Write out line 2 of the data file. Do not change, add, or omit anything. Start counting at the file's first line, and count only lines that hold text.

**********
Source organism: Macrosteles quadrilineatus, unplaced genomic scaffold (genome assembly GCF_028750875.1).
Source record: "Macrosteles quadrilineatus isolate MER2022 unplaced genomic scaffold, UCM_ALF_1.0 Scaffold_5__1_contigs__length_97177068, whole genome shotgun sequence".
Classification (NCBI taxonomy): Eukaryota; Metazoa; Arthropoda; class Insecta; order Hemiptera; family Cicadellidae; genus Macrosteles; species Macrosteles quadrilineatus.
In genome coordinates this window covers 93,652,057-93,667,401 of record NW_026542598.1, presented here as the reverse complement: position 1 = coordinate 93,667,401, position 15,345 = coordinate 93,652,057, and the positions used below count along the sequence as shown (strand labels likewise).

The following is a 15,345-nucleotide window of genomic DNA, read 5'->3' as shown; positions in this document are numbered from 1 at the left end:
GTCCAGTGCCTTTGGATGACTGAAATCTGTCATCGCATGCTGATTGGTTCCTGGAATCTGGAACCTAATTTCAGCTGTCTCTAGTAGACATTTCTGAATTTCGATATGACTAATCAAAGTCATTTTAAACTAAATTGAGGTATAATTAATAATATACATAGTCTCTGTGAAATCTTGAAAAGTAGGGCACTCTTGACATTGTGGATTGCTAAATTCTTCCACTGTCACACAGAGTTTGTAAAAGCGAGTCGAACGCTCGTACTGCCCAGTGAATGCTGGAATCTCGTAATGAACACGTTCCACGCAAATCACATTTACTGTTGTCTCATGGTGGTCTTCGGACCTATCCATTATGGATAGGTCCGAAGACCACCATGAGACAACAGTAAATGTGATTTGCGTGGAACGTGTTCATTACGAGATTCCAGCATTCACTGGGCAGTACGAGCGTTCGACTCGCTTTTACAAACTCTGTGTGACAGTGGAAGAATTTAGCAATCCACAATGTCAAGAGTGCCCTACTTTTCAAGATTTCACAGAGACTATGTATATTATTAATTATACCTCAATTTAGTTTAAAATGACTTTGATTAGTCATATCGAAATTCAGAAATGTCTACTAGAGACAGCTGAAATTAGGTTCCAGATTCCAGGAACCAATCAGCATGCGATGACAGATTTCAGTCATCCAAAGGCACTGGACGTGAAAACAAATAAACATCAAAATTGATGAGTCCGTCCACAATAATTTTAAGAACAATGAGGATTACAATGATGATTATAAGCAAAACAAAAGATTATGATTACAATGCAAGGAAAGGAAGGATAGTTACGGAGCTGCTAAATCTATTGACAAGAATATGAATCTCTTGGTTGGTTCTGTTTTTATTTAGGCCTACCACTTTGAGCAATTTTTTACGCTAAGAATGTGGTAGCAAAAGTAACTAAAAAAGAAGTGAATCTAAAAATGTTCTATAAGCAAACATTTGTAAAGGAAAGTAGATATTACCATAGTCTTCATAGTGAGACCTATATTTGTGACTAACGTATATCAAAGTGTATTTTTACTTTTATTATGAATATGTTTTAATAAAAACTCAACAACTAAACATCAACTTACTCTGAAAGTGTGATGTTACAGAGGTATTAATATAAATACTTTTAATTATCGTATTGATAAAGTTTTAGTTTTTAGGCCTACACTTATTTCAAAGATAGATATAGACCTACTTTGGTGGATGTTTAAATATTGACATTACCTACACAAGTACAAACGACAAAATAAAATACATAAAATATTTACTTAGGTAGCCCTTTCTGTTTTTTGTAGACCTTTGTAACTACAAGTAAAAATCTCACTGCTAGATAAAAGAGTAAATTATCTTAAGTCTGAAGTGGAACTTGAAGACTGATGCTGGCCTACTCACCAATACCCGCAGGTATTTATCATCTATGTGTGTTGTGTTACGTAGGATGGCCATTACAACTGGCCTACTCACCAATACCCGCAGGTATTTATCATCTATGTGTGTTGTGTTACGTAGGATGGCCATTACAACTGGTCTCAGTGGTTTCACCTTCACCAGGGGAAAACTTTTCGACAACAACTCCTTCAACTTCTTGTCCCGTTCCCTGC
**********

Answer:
Source record: "Macrosteles quadrilineatus isolate MER2022 unplaced genomic scaffold, UCM_ALF_1.0 Scaffold_5__1_contigs__length_97177068, whole genome shotgun sequence".